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Mandarin duck

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Mandarin duck
Male mandarin duck.jpg
Scientific Classification
Binomial Name

Aix galericulata

Female mandarin duck.jpg
Top: Mandarin Drake; Above: Female Mandarin Duck

The Mandarin Duck is a uniquely colored duck. It originated in China and is a symbol in Chinese lore. The mandarin duck is on the endangered species list. It is classified as a perching duck and is closely related to the Wood Duck. The mandarin ducks in Asia are migratory and will go to eastern China or Southern Japan fo the winter. People can buy and keep Mandarin Ducks as pets and they are quite popular in zoos. The Mandarin Duck is a very unique animal.

Body Design

The colorful mandarin drake

Male Mandarin Ducks are one the most beautifully colored birds when in full plumage. The female Mandarin duck, on the other hand, is less colorful. Her plumage is mostly composed of grays and whites, to browns and greenish browns. A distinguishing characteristic between the male and the female is that the male has a red-orange bill. On the drake's head, there is a crest that extends down to its neck with chestnut brown cheeks. This crest is composed of a combination of blue and green iridescent feathers. Iridescent feathers are a unique thing, they are very flashy and eye appealing- especially when attracting a mate. [2] Iridescent means: "displaying a spectrum of colors that shimmer and change due to interference and scattering as the observer's position changes". [3] On the maroon colored breast, the mandarin drake has black and white vertical stripes slightly to the side. The underside of the drake is white and gold. Its flanks are black. During molting the male will lose its colorful array of feathers and they will be replaced with colors much like the females.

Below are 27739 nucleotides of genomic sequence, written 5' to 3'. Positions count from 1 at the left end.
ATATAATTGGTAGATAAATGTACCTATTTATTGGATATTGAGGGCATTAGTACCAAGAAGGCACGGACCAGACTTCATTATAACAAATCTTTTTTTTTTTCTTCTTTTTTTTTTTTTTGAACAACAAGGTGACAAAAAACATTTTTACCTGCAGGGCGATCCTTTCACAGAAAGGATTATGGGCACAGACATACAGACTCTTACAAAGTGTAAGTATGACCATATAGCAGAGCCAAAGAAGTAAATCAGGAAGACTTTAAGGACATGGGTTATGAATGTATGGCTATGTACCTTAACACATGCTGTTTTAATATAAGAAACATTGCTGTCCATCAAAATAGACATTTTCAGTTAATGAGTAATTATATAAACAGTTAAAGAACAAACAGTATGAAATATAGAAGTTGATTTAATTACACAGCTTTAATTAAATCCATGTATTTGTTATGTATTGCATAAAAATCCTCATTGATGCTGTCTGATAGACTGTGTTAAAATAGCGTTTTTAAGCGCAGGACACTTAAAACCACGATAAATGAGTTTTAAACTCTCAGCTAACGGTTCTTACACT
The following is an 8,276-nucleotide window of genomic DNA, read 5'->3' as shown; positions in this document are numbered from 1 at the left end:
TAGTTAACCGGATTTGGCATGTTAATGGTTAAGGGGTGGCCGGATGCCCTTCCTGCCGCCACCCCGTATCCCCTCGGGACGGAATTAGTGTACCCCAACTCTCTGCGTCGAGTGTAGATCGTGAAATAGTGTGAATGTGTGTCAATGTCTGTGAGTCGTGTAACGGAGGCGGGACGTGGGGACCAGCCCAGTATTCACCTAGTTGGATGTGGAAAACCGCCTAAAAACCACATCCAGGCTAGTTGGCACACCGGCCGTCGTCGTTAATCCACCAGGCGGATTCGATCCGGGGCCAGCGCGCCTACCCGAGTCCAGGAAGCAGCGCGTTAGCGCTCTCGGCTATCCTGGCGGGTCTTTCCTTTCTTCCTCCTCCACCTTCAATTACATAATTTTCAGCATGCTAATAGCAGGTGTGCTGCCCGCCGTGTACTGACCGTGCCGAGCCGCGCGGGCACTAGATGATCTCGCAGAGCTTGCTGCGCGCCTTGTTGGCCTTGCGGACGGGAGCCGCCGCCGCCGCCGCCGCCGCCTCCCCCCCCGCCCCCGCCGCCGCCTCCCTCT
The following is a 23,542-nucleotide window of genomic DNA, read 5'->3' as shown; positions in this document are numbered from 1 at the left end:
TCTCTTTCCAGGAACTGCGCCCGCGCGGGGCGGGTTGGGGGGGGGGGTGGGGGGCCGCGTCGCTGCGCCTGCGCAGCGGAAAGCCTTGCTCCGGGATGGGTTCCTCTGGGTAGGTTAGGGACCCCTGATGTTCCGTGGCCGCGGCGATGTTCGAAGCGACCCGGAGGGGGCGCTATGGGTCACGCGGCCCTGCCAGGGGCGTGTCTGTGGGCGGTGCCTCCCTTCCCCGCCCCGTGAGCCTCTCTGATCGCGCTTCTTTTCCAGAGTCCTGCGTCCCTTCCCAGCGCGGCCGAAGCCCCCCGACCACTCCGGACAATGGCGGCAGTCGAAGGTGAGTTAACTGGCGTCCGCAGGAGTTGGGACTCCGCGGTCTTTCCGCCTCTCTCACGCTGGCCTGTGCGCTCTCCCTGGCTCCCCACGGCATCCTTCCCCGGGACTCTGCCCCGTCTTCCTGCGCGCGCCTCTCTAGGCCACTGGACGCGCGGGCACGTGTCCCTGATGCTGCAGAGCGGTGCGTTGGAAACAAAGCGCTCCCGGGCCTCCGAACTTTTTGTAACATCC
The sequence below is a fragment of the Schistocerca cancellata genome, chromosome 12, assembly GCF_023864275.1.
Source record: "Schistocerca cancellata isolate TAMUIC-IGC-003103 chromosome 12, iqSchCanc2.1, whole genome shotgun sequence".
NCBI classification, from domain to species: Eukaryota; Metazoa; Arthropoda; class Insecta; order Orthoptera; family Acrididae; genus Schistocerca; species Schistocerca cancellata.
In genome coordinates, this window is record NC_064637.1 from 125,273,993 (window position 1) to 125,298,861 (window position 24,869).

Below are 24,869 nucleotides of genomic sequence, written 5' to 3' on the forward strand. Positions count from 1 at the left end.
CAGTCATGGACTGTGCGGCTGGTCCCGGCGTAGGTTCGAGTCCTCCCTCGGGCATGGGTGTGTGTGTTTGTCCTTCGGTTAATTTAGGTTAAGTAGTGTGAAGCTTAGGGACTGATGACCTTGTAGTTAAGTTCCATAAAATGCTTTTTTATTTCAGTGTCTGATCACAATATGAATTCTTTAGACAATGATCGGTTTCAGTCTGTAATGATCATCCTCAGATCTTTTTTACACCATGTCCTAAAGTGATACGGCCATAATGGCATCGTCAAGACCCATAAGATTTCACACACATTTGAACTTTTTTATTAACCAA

The Mandarin Duck has a streamline body made for swimming. Mandarin ducks can also fly. They have a 16 inch wingspan. It has webbed feet set farther back on their body to provide more power when swimming but makes them clumsy when walking on land. This also gives the duck their characteristic waddle. Also, the Mandarin Duck has water-proof feathers that keep it warm and dry when swimming.

There are four variation of the duck color (white, blonde, apricot, and black). Females are duller in color because many of the genes for color are sex-linked and the male has two X chromosomes where the coloration genes are found. [2] These ducks are usually kept in zoos and not many survive in the wild because of their bright coloration.

Life Cycle

Mandarin Duckling

The life cycle of the Mandarin Duck is much like the cycle of a normal duck. They have sexual reproduction and produce an amniotic egg. Mandarin ducks breed in woodland areas. They make their nests in tree holes filled with down as opposed to the classic nest that is made from twigs and other various objects. In the tree hole, she will lay the eggs and incubate them until they hatch. Once hatched, the mother mandarin duck will encourage the chicks to "fly", or leap from the nest in the tree hole. She will then escort them to water.

Female mandarin ducks will reach sexual maturity at one year old. Mandarin Ducks lay 9-12 eggs. They begin laying at the end of March and will lay until June. The female is the one that will incubate the eggs and take care of the hatched chicks. The eggs are incubated for 28 to 30 days. Mandarin Ducks cannot interbreed due to a different number of chromosomes[3]


Mandarin Ducks are native to China. Only 20,000 are believed to live there. These ducks live near woodlands, lakes, marshes and ponds. Their diet includes water plants, rice and other grains. They either feed by dabbling (while swimming, ducking or diving underwater to eat particles of food) or walking on land and foraging. [4]


The following video is of a mother mandarin duck leading her ducklings from their nest to the water.